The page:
How much could you earn as a Certified Public Accountant

Nov, 28   -   No Comments   -   Candice

Let’s Crunch the Numbers for Certified Public Accountant Salaries 

Certified Public Accountant Salaries Will Put You in the Black 

We Calculated Certified Public Accountant Salaries Just for You 

Certified Public Accountant Salaries Add Up to Awesome 

LinkedIn reports there are over 664,000 active Certified Public Accountants (CPAs) in the United States (May 2016). It’s surprising there are not more CPAs considering these

financial professionals consistently experience high wages and steady income growth.

Perhaps there are not more CPAs in the United States because becoming one in the first place is pretty darn tough.
First there is the Bachelor’s Degree in Finance or Accounting, then there is two years of required work experience and graduate level coursework, finally followed by a grueling four
part certification exam.
Let’s not forget, CPAs are also expected to keep up with continuing education credits to maintain their certification. Being a CPA pays well but you must be prepared for the hard work!
You must also be prepared for the level of professional liability involved in such a demanding role. After all, CPAs are responsible for knowing current state and federal regulations, managing highly confidential financial information, and providing rock solid accounting advice.
Errors can be disastrous for clients, as well as damaging for the CPA’s professional life. That’s where CPA Professional (Errors & Omission) Liability Insurance comes into play. CPA Professional Liability Insurance provides a safeguard from disgruntled accounting customers, by helping you defend yourself against a lawsuit.   It helps cover your legal and defense costs, as well as any compensation awarded against you.
So now that we’ve touched briefly on the highs (a high salary) and lows (liability claims), let’s take a closer look at what you can expect to earn as a CPA.
The Salary of a Certified Public Accountant
You’ve studied hard and passed your certification exam. Now you can officially become employed as a Certified Public Accountant.
First, you probably want to crunch some numbers and figure out how much income you may expect to earn.
On average, a well-qualified CPA in the United States makes $119,000 per year (Tysiac, September 2017). This does not include bonuses or benefits.
Plus, many CPAs receive annual bonuses averaging as much as 10% of their yearly income. In the case of a seasoned CPA, that could mean a potential $11,900 bonus for doing what you enjoy. Who wouldn’t appreciate such a nice “thank you”?
We did some more digging to find out the various CPA salary levels in relation to experience. Take a look at the figures below:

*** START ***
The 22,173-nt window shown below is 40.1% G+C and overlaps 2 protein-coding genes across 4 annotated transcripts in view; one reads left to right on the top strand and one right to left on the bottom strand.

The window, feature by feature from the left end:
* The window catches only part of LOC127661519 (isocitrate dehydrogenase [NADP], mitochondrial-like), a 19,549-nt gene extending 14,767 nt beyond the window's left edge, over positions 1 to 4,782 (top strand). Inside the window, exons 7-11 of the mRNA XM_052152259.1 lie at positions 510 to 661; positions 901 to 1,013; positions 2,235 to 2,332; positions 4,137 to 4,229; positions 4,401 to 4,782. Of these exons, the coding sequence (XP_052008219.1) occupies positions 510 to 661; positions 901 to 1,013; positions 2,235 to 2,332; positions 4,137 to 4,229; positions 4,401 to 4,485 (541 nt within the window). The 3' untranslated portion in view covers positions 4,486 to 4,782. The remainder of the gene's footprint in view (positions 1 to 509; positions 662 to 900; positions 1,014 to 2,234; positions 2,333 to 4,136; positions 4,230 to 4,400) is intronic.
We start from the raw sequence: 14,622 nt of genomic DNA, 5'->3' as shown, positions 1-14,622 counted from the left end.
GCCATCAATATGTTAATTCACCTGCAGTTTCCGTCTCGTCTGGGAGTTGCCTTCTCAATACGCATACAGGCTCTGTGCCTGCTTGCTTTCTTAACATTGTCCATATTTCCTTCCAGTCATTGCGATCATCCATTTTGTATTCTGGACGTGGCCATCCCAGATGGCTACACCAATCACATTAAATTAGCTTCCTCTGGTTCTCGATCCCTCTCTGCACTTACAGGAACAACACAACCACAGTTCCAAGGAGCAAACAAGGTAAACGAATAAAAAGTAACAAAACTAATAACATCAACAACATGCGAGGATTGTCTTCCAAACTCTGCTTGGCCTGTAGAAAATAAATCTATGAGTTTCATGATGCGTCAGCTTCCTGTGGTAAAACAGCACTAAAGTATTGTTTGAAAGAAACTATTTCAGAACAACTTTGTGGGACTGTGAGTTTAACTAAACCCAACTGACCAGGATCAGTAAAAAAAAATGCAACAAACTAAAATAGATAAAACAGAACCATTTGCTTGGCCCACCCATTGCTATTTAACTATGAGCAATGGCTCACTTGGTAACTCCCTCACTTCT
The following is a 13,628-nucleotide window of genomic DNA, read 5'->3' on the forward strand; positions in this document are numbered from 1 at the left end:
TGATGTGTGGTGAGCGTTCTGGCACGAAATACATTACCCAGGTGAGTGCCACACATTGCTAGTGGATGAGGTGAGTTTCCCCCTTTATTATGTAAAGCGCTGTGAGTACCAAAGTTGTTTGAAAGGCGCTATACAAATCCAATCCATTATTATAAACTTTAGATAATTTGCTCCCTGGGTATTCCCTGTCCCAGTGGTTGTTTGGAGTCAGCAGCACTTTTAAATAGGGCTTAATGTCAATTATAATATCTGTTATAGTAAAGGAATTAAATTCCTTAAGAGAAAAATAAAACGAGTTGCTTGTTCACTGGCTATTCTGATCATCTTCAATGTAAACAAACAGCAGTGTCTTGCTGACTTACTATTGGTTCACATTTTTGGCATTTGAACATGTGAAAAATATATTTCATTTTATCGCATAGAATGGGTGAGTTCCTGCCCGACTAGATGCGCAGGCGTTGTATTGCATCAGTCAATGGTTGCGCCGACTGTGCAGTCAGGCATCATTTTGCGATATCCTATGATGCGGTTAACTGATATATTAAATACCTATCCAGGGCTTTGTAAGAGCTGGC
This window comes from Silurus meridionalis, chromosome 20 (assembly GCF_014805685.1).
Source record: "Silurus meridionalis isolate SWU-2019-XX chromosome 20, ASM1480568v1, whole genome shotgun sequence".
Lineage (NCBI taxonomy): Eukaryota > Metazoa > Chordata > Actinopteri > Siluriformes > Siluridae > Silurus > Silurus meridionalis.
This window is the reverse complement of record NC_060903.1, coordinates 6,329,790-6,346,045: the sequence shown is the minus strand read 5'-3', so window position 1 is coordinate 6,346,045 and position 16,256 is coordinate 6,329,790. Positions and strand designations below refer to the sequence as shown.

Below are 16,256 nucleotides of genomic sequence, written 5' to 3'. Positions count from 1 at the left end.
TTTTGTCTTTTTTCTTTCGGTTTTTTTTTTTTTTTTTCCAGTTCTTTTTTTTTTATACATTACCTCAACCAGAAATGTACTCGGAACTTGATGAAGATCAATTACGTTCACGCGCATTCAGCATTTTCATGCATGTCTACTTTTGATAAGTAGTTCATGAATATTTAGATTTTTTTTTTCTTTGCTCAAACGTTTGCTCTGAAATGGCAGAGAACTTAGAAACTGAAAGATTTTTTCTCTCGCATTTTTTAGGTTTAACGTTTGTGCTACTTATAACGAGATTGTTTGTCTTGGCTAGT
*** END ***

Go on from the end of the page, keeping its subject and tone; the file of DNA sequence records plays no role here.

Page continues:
Entry Level CPA Salary
A CPA just entering the field has reason to be optimistic. Those with less than one year of experience can earn an average CPA starting salary of $66,000 per year (Tysiac, September 2017).
If you are looking for an entry level CPA position, keep an eye out for the following job titles:
  • Accounts Analyst
  • Tax Consultant
  • Junior Accountant
  • Chartered Accountant
  • Budget Manager
Mid-level CPA Salary
A Certified Public Accountant working for the past 3-5 years in their profession is considered a mid-level accountant. CPAs in this category make, on average, about $73,000 annually (Payscale, October 2018).
Bonuses can push up mid-level CPA earnings into the $80,000 range.
If you are looking for a mid-level CPA position, you’ll want to look for the following job titles:
  • Revenue Cycle Administrator
  • Contracts & Financial Manager Compliance
  • Senior Accountant
  • Senior Tax Accountant
  • Assistant Accounts Manager
  • Accounting Analyst II
  • Strategic Program Analyst
By this point in their careers, mid-level CPAs typically have advanced to a management level.
Highest Level CPA Salary
The pinnacle of an Accounting career is to obtain an Executive position. Working in the C-Suite is reported to result in an average salary of $163,540 (Payscale, October 2018). breaks the average CPA Executive salary down even further (October 2018):
  • Bonus earnings of $20,714
  • Annual profit Sharing $19,372
  • $15,000 annual commission 
Senior level CPAs work in various roles for Accounting firms and within large organizations. Their responsibilities are quite broad and generally involve overseeing budgeting, policy and procedures, financial planning, and corporate loss issues.
You know you’re a high-level CPA if you have one of the following job titles: 
  • Chief Financial Officer
  • Accounts Vice President